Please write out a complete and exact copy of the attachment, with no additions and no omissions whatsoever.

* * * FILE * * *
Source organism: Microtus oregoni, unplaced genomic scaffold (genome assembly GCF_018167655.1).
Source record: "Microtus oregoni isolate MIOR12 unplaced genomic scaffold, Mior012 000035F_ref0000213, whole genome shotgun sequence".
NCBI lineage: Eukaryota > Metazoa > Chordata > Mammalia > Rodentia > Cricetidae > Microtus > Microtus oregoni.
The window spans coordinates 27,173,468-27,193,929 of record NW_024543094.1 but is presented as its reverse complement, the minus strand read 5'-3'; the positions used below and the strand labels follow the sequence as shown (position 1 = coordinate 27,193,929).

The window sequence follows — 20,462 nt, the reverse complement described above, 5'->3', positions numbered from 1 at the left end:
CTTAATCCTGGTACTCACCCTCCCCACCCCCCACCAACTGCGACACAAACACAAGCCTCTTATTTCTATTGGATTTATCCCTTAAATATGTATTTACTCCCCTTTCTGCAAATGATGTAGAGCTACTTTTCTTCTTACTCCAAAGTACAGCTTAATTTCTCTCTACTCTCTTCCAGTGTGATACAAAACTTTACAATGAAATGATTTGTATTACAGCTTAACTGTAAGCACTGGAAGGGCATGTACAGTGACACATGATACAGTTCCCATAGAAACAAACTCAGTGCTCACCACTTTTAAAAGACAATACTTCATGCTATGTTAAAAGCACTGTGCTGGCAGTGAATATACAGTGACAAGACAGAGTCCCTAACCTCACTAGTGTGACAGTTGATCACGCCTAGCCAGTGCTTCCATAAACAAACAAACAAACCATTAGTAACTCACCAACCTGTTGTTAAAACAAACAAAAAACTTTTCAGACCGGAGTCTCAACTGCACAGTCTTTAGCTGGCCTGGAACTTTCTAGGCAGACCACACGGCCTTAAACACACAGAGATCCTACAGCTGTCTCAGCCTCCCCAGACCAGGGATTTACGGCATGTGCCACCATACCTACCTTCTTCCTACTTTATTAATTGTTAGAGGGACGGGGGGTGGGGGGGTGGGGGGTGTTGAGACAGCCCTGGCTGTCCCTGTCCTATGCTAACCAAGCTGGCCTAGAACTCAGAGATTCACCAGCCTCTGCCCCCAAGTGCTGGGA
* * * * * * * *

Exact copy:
Source organism: Microtus oregoni, unplaced genomic scaffold (genome assembly GCF_018167655.1).
Source record: "Microtus oregoni isolate MIOR12 unplaced genomic scaffold, Mior012 000035F_ref0000213, whole genome shotgun sequence".
NCBI lineage: Eukaryota > Metazoa > Chordata > Mammalia > Rodentia > Cricetidae > Microtus > Microtus oregoni.
The window spans coordinates 27,173,468-27,193,929 of record NW_024543094.1 but is presented as its reverse complement, the minus strand read 5'-3'; the positions used below and the strand labels follow the sequence as shown (position 1 = coordinate 27,193,929).

The window sequence follows — 20,462 nt, the reverse complement described above, 5'->3', positions numbered from 1 at the left end:
CTTAATCCTGGTACTCACCCTCCCCACCCCCCACCAACTGCGACACAAACACAAGCCTCTTATTTCTATTGGATTTATCCCTTAAATATGTATTTACTCCCCTTTCTGCAAATGATGTAGAGCTACTTTTCTTCTTACTCCAAAGTACAGCTTAATTTCTCTCTACTCTCTTCCAGTGTGATACAAAACTTTACAATGAAATGATTTGTATTACAGCTTAACTGTAAGCACTGGAAGGGCATGTACAGTGACACATGATACAGTTCCCATAGAAACAAACTCAGTGCTCACCACTTTTAAAAGACAATACTTCATGCTATGTTAAAAGCACTGTGCTGGCAGTGAATATACAGTGACAAGACAGAGTCCCTAACCTCACTAGTGTGACAGTTGATCACGCCTAGCCAGTGCTTCCATAAACAAACAAACAAACCATTAGTAACTCACCAACCTGTTGTTAAAACAAACAAAAAACTTTTCAGACCGGAGTCTCAACTGCACAGTCTTTAGCTGGCCTGGAACTTTCTAGGCAGACCACACGGCCTTAAACACACAGAGATCCTACAGCTGTCTCAGCCTCCCCAGACCAGGGATTTACGGCATGTGCCACCATACCTACCTTCTTCCTACTTTATTAATTGTTAGAGGGACGGGGGGTGGGGGGGTGGGGGGTGTTGAGACAGCCCTGGCTGTCCCTGTCCTATGCTAACCAAGCTGGCCTAGAACTCAGAGATTCACCAGCCTCTGCCCCCAAGTGCTGGGA